Armed Robberies in NELA: New Details Emerge

2018 Editions February Updates

A preliminary hearing in criminal court on Jan. 19 determined that there is enough evidence to proceed in the case against Sean Thomas King, 36, the man accused of several armed robberies in NELA in November, and Sabrina Casillas, 44, who has been charged with driving the getaway car. The pair is due back in court on Feb. 2.

Mr. King remains in custody on $1.65 million bail. Ms. Casillas remains in custody on $350,000 bail.

Police testified at the preliminary hearing that after Ms. Casillas was arrested and read her rights, she told them that she and Mr. King were living in her car, a Toyota Corolla, and that Mr. King had committed the robberies because he needed money to survive. Police also testified that Ms. Casillas said Mr. King had told her he was going to get food at some of the robbery locations but, at times, came back with no food or came back with money instead of food.

LAPD officers who testified at the preliminary hearing gave details from their investigations:

At a 76 gas station in Eagle Rock that was hit, a worker faked a seizure when he saw the robber in order to fall back and activate the panic alarm. The robber fled with no money.

At the robbery of a KFC in Highland Park, the cashier told police he froze when confronted by the robber, unable to move a muscle. For several tense seconds, the cashier and robber stared at each other, and then the robber fled.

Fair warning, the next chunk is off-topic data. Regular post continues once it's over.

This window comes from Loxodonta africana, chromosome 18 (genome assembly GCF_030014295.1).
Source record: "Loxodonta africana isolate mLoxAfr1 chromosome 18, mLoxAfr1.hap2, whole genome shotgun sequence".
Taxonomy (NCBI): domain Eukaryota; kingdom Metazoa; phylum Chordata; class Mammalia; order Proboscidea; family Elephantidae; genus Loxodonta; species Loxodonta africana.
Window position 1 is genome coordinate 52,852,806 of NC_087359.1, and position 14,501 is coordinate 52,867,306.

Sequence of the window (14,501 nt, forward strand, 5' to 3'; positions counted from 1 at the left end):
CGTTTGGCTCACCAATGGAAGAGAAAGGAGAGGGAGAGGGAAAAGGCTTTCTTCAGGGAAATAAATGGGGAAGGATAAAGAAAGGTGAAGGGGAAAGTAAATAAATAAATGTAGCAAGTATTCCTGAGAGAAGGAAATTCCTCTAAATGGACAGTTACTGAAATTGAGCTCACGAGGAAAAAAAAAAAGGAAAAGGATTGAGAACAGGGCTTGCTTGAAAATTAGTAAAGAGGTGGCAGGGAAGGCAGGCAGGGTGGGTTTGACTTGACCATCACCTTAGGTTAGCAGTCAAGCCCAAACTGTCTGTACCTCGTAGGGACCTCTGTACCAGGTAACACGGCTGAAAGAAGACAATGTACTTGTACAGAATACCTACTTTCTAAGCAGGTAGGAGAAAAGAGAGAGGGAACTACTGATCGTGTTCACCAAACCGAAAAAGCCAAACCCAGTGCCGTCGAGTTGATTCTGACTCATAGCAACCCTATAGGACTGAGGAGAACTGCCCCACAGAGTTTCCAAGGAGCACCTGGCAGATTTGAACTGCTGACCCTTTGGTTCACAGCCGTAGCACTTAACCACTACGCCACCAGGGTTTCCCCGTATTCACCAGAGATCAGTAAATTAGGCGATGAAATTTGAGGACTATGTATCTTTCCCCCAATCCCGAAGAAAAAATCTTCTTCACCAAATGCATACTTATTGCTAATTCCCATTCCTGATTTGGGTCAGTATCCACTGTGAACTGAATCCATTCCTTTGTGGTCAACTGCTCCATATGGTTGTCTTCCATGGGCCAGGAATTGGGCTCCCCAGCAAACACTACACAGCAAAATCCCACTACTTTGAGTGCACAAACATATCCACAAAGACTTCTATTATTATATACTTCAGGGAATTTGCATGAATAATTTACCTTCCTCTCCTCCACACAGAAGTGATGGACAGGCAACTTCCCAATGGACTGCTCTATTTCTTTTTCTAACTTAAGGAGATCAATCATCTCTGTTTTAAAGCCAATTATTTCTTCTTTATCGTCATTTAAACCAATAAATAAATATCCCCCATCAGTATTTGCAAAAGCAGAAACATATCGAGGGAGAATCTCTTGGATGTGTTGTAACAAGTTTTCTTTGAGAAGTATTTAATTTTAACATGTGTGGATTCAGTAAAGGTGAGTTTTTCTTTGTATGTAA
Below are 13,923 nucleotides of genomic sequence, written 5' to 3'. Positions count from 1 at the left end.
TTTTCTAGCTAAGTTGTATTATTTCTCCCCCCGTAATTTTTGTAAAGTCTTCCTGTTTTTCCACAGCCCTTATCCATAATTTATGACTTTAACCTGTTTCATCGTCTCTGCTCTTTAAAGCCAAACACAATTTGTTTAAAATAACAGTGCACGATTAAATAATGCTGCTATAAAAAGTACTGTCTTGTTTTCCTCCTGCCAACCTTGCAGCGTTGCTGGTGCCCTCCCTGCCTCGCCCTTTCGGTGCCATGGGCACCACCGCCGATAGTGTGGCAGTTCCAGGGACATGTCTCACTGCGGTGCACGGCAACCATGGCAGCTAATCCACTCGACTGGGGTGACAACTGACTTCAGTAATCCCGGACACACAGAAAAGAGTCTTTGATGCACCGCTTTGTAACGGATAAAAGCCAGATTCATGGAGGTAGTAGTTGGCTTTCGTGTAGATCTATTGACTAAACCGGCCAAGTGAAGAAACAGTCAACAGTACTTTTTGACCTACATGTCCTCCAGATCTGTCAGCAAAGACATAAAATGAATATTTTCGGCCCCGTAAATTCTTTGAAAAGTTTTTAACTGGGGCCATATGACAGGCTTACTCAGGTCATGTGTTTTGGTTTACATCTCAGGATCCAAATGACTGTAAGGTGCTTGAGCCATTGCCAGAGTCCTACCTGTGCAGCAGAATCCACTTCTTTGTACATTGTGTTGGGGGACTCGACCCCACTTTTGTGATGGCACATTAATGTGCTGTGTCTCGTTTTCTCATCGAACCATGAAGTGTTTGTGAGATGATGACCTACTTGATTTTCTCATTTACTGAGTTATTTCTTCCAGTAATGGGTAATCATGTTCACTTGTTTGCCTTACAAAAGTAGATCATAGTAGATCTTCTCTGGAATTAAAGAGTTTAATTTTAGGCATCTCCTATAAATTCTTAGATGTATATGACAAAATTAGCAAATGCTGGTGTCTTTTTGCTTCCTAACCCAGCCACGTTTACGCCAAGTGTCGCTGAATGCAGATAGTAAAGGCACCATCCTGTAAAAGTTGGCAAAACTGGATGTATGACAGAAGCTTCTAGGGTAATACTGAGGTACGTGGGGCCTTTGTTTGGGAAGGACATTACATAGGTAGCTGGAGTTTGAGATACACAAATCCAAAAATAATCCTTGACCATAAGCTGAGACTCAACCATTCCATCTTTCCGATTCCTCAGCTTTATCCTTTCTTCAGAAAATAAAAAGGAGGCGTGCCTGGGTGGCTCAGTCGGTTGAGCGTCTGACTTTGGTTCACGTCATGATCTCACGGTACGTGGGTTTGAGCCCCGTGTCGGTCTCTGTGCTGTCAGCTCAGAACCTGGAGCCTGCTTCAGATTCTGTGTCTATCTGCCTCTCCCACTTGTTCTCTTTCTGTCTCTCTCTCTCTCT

At the robbery of a Pizza Hut in Highland Park, the cashier thought the robber’s demand was a joke until he showed a gun, at which point she handed over $80.

During the robbery of the CVS in Eagle Rock, police said the cashier was finishing up with a customer when the robber demanded money, but the register was closed because the customer had used a credit card. When the cashier explained that only a manger could open the register, the robber demanded money again and was told again that only a manager could open the register. The robber then demanded bottles of cologne behind the counter. The cashier handed over several bottles and the robber left with them.

One of the robberies was a stick up of a man who had just filled up his car at a gas station in Highland Park. The victim reported to police that the robber had a gun and told him to hand over his money “or I’ll shoot you.” The victim handed over about $150.

At the robbery of a Thai restaurant in Highland Park, police said that a worker saw the robber on the sidewalk and tried to quickly lock the door, but the robber overpowered her, pushed her to the register and demanded money, counting down from five. She gave him the money before he got to “one.”

In two of the robberies, the preliminary trial could not establish that a gun was used, so use-of-gun charges were dismissed in those instances.

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